Trainee’s Column: the Left Hand and the Alexander Technique

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By Nicole Rafferty, third-year trainee.

While studying Alexander for the last few years and in the new Alexander training course in Denver, I’ve taken much of what I’ve learned into improving my violin technique. This blog will focus on how I’ve incorporated the technique into analyzing and improving my left hand technique.

When I first started taking Alexander Technique lessons I, like most violinists, suffered from excessive tension in my left hand resulting in a pinky finger that remained clenched back in towards the palm of my hand when not in use and a slow and uneven reaction time across the fingers especially in fast passages. As would be expected, these issues severely hindered my playing, making it difficult to advance my overall playing ability. As I started going through the Alexander Technique process I became aware that my left hand issues were actually a result of a misuse of my primary control.

If you’re not new to Alexander Technique, I probably haven’t said anything that would surprise you. The Alexander Technique is all about understanding the primary control (the relationship between the head, neck and back) and how it benefits the whole system and as I started my journey with the technique I would spend most of my time trying to understand the primary control. However, as I became more and more able to direct my primary control and appreciate the other things that were going on in my body, such as locked knees or a tensed hand, my Alexander teacher and I began looking at my left hand specifically.

What we noticed were the tension issues I mentioned at the beginning. In order to start dealing with these issues we decided to work on unwinding my left hand by creating a series of activities away from the violin in which I could start moving my hand and fingers in different ways, while incorporating my Alexander “directions” (using my brain to give suggestions to my coordination). We did this because a lot of my tension issues resulted in a lack of control.

In one of the first activities I would sit down and start directing (giving directions from the brain) as I normally would when I sat down. I would then turn my hands over with as much directions as I could and either rest them on my lap or on a table with my fingers together. I would then start directing through each of my fingers. For me, one of the best ways to do this was by imagining the bones in my hand expanding in either direction and expanding out through my fingertips. While I’m doing this I would go back to thinking my primary directions (for my neck, head and back). After doing this for a while I would then move on to trying to move the fingers in certain patterns while still directing my overall coordination. For instance, I would move my finger in to a “spock” finger pattern, with the pointer finger and middle finger together and the ring finger and the pinky finger together and a space in between my middle finger and my ring finger. To my surprise, for quite some time this was extremely difficult for me to do without tension or twitching.

After that series of exercises we worked on moving my fingers from the base knuckle (where the fingers join the palm of the hand) with the other joints remaining straight. We did this because I was actually unable to consciously move my fingers from that joint. Believe it or not, this is a detriment to violinists because being able to access the movement in the base knuckle allows us to have greater control of the hand and keep the palm nice and open to allow the fastest and most easeful movement of the fingers. Like with the first activity we did this activity sitting while continually going back to my primary control directions. We also did this standing and with hands on the back of the chair, because if you haven’t guessed already that particular motion of the fingers (being straight while moving at the knuckles) is exactly what we do when we put hands on the back of the chair.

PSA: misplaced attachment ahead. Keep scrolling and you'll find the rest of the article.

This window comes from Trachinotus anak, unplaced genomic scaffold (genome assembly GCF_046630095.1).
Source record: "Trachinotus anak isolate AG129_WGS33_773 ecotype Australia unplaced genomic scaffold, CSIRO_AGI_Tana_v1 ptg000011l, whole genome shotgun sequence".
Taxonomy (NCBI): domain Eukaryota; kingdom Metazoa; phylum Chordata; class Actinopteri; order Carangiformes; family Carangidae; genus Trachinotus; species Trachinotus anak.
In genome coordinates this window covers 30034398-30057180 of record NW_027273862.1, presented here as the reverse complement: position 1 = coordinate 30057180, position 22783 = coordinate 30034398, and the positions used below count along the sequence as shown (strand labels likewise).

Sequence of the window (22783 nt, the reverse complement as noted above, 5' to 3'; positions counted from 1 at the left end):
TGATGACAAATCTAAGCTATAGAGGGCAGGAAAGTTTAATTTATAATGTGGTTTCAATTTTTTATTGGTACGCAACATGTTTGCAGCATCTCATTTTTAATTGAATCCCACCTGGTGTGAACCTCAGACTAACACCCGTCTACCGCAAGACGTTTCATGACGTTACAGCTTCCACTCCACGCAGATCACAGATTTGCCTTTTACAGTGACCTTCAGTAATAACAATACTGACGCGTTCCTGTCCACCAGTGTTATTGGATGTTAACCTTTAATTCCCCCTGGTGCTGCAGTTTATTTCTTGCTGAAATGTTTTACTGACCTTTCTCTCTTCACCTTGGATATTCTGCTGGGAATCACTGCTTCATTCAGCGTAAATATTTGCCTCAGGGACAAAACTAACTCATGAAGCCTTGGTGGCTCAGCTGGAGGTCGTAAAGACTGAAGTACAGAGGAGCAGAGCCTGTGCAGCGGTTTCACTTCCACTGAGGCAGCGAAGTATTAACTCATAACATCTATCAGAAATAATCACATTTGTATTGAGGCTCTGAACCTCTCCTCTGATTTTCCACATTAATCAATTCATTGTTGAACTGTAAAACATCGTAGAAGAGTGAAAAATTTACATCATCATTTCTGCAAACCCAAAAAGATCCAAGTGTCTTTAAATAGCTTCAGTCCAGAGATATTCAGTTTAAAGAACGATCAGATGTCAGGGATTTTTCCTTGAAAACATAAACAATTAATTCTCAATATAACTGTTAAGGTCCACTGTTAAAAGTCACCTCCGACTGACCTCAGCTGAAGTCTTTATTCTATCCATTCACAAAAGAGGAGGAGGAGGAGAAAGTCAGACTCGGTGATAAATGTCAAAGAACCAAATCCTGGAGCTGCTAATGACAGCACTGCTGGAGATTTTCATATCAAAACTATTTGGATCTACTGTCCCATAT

After several months of working with those exercises away from the violin and gaining a great deal of muscular control, I took this exploration further outside of my lessons. I began starting to work on my left hand with the violin. One of the first problems I tried to tackle was the clenching of my pinky finger when I was playing. In order to do this, I had to learn to direct my primary control while holding my violin, then while putting left arm up, and finally while putting my fingers down. When I came to this last step I had to pay special attention to my pinky finger by imagining electrical impulses (or sending directions) from the base of my elbow all the way up my arm and through my pinky finger and out the tip. I began to notice that not only my pinky finger but the others as well were shortening and pulling back toward my hand instead of lengthening toward the strings when I wanted to use them, so I took it a step further by thinking the direction for my pinky finger and resting it on the D string very gently while playing an open A, a first finger B, a second finger C, and a third finger D on the A string. At first this was extremely difficult, but the more I did it and the better I paid attention to my directions while doing it the less tense my hand became and the more capable I felt moving my fingers in an organized fashion with little tension.

What I feel is important to say at this point is that all these specific movements came secondary to working with my primary control and the principles of inhibition and direction. As my awareness and understanding of these aspects of the technique got better the movements got better.

photo of Nicole’s left hand, used by permission

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